��RELLSTAB.

' Tod Jesu,' and Gluck's Iphigenie '; a German libretto of Gluck's ' Orphde ' apparently from his own pen. Of instrumental music he published marches for PF., symphonies and overtures; a series of pieces with characteristic titles, 'Ob- stinacy,' 'Sensibility,' etc.; 24 short pieces for PF., violin and bass, etc. Also A 'Treatise on Declamation'; 'A Traveller's observations on church-music, concerts, operas, and chamber-music at the Palace in Berlin' (1789); and 'A guide to Bach's system of fingering for the use of pianists ' (1790). These works, for the most part biblio- graphical curiosities, are very instructive.

Rellstab had three daughters, of whom CARO- LINE, born April 18, 1793 or 94, was a singer, dis- tinguished for her extraordinary compass. His son,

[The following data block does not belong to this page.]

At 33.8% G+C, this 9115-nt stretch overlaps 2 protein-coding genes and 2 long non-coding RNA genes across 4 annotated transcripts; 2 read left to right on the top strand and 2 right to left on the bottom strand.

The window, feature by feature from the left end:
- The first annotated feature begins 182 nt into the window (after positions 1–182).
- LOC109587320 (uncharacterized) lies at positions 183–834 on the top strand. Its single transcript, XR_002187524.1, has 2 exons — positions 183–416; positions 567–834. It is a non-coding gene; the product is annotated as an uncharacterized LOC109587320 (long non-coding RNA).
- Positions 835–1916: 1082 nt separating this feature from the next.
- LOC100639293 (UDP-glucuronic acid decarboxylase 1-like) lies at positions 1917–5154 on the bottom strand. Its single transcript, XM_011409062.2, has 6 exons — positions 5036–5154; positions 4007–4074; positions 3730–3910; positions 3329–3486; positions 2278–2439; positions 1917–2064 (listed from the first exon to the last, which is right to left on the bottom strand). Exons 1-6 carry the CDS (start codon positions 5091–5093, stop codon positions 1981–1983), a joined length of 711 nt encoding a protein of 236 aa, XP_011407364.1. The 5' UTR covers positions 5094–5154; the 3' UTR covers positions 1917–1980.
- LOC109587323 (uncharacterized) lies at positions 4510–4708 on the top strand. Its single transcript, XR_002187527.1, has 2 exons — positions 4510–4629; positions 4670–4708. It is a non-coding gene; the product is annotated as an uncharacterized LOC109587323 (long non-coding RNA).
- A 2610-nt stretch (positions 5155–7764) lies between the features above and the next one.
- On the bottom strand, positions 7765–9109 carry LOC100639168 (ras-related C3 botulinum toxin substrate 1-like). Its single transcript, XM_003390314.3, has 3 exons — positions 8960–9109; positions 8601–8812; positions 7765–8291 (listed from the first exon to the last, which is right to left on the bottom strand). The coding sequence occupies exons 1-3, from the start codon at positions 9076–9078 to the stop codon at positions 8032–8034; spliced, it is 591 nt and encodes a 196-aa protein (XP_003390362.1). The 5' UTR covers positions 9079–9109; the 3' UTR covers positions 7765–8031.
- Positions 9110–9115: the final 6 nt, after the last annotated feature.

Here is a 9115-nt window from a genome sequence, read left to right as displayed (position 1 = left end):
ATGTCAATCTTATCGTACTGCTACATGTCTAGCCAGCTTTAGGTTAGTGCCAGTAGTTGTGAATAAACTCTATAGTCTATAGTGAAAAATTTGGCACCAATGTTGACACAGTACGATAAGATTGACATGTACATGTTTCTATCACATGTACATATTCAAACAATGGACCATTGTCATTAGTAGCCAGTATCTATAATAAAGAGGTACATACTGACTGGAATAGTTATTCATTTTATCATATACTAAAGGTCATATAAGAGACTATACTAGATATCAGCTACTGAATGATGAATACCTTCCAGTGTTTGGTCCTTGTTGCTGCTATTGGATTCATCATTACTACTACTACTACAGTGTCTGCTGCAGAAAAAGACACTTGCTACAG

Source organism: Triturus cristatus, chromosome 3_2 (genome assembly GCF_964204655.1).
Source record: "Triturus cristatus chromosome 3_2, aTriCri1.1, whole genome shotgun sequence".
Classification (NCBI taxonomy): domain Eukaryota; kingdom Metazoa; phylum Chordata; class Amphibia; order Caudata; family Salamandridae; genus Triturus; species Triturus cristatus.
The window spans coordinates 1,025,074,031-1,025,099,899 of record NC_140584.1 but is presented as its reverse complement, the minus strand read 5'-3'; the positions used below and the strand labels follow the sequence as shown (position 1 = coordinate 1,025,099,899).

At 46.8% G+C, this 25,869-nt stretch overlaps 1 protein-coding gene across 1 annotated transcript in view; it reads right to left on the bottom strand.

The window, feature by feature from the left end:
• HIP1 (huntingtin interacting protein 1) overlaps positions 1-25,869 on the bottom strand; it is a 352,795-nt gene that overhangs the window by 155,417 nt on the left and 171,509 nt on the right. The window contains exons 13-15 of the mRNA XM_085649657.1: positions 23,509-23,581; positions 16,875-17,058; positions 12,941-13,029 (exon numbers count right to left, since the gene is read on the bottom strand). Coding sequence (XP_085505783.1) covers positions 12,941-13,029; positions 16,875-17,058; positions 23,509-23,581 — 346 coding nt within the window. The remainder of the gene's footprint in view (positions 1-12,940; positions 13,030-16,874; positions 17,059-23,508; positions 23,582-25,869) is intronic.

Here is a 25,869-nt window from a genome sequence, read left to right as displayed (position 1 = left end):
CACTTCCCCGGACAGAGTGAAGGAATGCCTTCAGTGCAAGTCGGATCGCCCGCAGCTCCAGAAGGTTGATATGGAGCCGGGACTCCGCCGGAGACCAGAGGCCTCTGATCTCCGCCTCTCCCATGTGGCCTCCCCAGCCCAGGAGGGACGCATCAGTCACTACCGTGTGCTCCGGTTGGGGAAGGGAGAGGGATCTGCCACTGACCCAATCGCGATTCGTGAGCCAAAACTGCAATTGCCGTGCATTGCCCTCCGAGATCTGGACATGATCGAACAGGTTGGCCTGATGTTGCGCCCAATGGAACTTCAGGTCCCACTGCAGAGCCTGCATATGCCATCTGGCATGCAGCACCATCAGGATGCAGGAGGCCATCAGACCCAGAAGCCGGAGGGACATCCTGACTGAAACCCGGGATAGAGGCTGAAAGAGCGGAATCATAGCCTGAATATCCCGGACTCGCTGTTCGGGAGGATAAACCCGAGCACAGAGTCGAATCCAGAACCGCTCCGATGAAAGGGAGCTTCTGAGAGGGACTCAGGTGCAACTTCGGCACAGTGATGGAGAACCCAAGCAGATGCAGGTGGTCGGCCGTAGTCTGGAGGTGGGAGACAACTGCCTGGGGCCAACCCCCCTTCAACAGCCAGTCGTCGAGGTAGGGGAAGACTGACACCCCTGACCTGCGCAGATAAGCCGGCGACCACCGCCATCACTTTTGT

HEINRICH FRIEDRICH LUDWIG, born April 13, 1799, in Berlin, though delicate in health, and destined for practical music, was compelled by the times to join the army, where he became ensign and lieutenant. In 1816, after the peace, he took lessons on the piano from Ludwig Berger, and in 1819 and 20 studied theory with Bernhard Klein. At the same time he taught mathematics and history in the Brigadeschule till 1821, when he retired from the army to devote himself to literature. He also composed much part-music for the 'jiingere Liedertafel' which he founded in conjunction with G. Rei- chardt in 1819, wrote a libretto, 'Dido,' for B. Klein, and contributed to Marx's 'Musikzeitung.' A pamphlet on Madame Sontag procured him 3 months' imprisonment in 182 5, on account of its satirical allusions to a well-known diplomatist. In 1826 he joined the staff of Voss's newspaper, and in a short time completely led the public opinion on music in Berlin. His first article was a report on a performance of ' Euryanthe,' Oct. 31, 1826, followed on Nov. 13 by another on a soiree at the Jagor Hall, at which Mendelssohn played Beethoven's 9th Symphony on the piano, and thus introduced that gigantic work to Berlin. Twenty-two years later Rellstab wrote :